Leaving a Life | Teen Ink

Leaving a Life MAG

April 29, 2010
By Sara Dickinson BRONZE, Wyckoff, New Jersey
Sara Dickinson BRONZE, Wyckoff, New Jersey
2 articles 3 photos 3 comments

All of my life I’ve heard of other people’s hardships, but I never knew that my own mother came head to head with so many obstacles in her home country of Colombia. From a daughter’s point of view, my mother has always been the one I would turn to for advice, the one who told me to clean my room time after time, and the person who embarrassed me in front of my friends. I never took the time to think about her life before. I knew my mom moved to America for a better existence, but I did not fully understand how different everything can be when you come to a new country – until I experienced it myself. My mom’s whole life was a long ride, with happiness as the destination. She did anything in her power to grab hold of that, even if it meant leaving everything she had ever known. But had starting a whole new life in America been worth it? I was about to find out.

As soon as I arrived in Colombia, it was like the world had flipped upside down. All I heard was Spanish all around me. Although I understood most of what people were saying, it was overwhelming not hearing anyone speak a word of English. Their stares made me feel as if everyone could actually see my heart bursting through my chest.

Getting to Colombia had been a challenge, to say the least. We missed our first plane, which forced us to stay overnight in Miami. When we finally arrived, I could tell that my mom was extremely excited to be home at last; as soon as our plane landed, she cried, which I wasn’t expecting. The way I saw it, our three-week trip was just a long vacation. To her, it meant gathering all her old memories from the corner of her heart and sharing them with her daughter.

My experiences in Colombia proved to be very ­different from what I was used to in the United States. My mom grew up in a family of 13 kids, so hot water in the shower and her own bedroom were not exactly options. I stayed at the house where she grew up, and was surprised to find it still full. My grandparents and two of my aunts still lived there with their families. Given the opportunity to experience life without luxuries, I was able to learn a lot about the culture, my family, and of course, my mom. Although it took me a few days to adjust to living in Colombia, it seemed as if my mom had never left.

When I met my mom’s best friend from childhood, something caught my eye. I realized that the purse she was carrying had been mine, one I had loved. At first, I was surprised and angry with my mom for sending my purse to Colombia. However, I quickly changed my mind when I saw how happy her friend was with it, and how much she loved it. I finally understood why my mom made a big deal of collecting my old clothes and books every year to send to Colombia: people there truly appreciate the things in life that I used to take for granted.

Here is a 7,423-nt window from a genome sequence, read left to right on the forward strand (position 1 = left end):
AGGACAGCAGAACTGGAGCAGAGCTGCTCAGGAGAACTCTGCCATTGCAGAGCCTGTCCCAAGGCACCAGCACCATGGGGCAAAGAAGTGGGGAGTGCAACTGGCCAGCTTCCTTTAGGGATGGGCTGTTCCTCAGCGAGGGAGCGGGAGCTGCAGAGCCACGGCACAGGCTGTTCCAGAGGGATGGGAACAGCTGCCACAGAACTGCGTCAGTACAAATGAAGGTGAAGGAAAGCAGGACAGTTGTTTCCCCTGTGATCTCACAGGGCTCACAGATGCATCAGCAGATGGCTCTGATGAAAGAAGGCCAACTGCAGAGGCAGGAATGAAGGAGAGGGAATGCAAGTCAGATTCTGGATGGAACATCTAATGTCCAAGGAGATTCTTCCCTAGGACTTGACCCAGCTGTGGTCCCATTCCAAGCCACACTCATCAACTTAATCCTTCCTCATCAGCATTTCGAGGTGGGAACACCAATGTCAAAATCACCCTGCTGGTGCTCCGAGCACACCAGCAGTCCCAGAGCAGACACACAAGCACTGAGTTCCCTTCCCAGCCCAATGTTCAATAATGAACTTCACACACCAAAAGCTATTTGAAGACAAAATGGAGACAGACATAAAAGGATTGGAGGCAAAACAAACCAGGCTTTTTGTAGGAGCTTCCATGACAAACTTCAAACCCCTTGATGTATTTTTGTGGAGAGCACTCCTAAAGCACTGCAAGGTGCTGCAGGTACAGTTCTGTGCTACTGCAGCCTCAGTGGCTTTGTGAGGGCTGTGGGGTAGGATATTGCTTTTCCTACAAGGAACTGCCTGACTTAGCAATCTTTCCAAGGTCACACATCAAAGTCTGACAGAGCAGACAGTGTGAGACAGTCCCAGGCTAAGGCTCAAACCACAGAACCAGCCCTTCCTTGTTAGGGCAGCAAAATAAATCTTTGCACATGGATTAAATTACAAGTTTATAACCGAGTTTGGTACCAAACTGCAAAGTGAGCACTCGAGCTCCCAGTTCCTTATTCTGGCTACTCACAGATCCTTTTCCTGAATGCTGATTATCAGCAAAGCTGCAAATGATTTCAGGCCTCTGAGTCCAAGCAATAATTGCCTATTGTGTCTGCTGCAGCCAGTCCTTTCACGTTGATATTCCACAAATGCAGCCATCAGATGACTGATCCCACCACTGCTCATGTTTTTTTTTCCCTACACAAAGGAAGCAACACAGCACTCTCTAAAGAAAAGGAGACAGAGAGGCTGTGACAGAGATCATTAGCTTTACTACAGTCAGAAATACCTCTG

For example, I’ve always known I would have a chance to go to college. But when my cousins in Colombia graduated high school, they went straight to work. They told me that for most kids there, college is not an option because money is a big problem. In America, college is usually considered the next logical step after high school, but in Colombia, people rarely continue their education. Now I realize how lucky I am to live the life my family in Colombia only dreams about.

Being able to witness the Colombian way of life firsthand gave me insight into how my mother grew up, and into her reasons for coming to America to start her family. She wanted the opportunities that were not available in Colombia. She wanted a better life for herself and for her family. She wanted happiness. My trip to Colombia taught me to appreciate the opportunities I’ve been given and strengthened the bond between my mom and me. I am proud of her for having the strength to leave everything and move to America, especially since she did not know a word of English. I can only hope that I will have one percent of her courage when I am forced to face the struggles that life will throw at me. I have a feeling that with her support, I will be able to find my own happiness, no matter what stands in my way.

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This article has 1 comment.

Word Weaver said...
on Nov. 17 2011 at 8:53 am
This young author is a powerful writer - the writing flows, and it touches the heart of the reader...continue writing...you have a gift and write with maturity at such a young age....very refreshing.